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Nextdoor and the Mission Terrace Garden Tour

March 23, 2018

I downloaded Nextdoor about a year ago, curious after having heard a story from my coworker about how in Russian Hill it was helping her feel connected to her neighbors.

I opened and scrolled through the feed, and noticed a posting advertising the first annual “Mission Terrace Garden Tour.” It promised “urban homesteads, drought-tolerant landscapes, glass-filled pathways, labyrinths, succulents, and blooms galore. Something for everyone,” they said. It was a sunny Saturday afternoon, and we went.

The walk was an opening of houses to showcase gardens. In Mission Terrace, where we live, there are stretches of awesome, entire-block-long backyards. At the first house we walked to, a 2-story right off Balboa Park, a woman sat in a lawn chair inside the garage handing out cookies. Simone was obviously smitten, as a 2-year-old gets when given cookies.

She pointed us back through, and we walked through their very normal garage full of boxes and art and old furniture into a backyard that stretched back at least 300 feet. The owner greeted us. A sizable greenhouse sat in the back, and to the side, a long section for composting. Row by row of gorgeous and slightly wild plants passed us by as we toured. The owner told us about the special worms used for composting, and offered to give us some, anytime.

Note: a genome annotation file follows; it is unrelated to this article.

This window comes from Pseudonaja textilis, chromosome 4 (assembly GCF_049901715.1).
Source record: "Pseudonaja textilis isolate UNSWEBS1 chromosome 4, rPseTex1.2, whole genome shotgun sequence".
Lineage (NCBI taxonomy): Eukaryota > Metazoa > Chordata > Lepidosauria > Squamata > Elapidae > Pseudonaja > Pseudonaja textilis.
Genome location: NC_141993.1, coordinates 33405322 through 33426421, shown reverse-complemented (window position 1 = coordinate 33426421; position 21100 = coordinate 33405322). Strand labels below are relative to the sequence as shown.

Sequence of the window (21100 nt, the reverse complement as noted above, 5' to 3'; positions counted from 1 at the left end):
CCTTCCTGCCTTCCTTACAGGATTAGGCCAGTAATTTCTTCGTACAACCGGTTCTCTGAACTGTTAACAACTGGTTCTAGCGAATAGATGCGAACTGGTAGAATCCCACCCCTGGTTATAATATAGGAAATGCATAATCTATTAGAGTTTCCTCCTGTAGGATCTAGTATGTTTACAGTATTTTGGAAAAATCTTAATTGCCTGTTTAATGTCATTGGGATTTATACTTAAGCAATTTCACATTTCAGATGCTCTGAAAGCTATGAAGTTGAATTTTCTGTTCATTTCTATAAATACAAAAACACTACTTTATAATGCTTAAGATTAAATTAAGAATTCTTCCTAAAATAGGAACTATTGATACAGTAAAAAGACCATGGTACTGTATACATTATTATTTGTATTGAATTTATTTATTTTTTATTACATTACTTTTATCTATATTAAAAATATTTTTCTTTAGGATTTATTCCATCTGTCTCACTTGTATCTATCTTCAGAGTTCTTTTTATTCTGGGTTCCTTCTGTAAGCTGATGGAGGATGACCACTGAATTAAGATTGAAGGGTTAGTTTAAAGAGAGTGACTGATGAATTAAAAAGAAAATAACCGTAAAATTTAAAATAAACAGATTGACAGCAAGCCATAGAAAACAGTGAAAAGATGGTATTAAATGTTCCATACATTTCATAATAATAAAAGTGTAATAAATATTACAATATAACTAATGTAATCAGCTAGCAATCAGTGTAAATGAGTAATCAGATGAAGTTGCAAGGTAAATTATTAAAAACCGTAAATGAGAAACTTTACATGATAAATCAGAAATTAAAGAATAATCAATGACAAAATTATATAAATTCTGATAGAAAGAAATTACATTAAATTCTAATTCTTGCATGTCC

We took a peek inside the greenhouse. A little Buddhist statue sat atop a large fan blowing hot air. The owner remarked that the greenhouse was most beautiful on a rainy day, sitting inside the warm hut with a joint listening to the pounding rain.

The next house, and the next house, and the house after that – they were all a blur. Genuinely nice people offered us strawberries, geeked out with us over landscaping and offered us wine. Simone tragically poked her hand into someone’s cactus and screamed while the homeowners rushed to get tweezers and snacks to distract her (we pulled out the spine, all was well). We kept on with our journey, and visited one woman who had recently transformed her backyard into an oasis complete with glass pebble walkway, multiple fountains and a breezy art studio. She handed me a glass and proclaimed, “Welcome! It’s rosé day!” As we left, others entered. More rosé.

As we were making our way back home (4 or so blocks), we passed a house that butted up against an easement. There are many of these easements in Mission Terrace; they’re an easy access point for PG&E from behind the house, so there are these barren trails behind the houses between blocks. As we chatted with the homeowner, he told us about a dinner that happens every year in September, the Alley Pasta Dinner. But that’s a story for another time.


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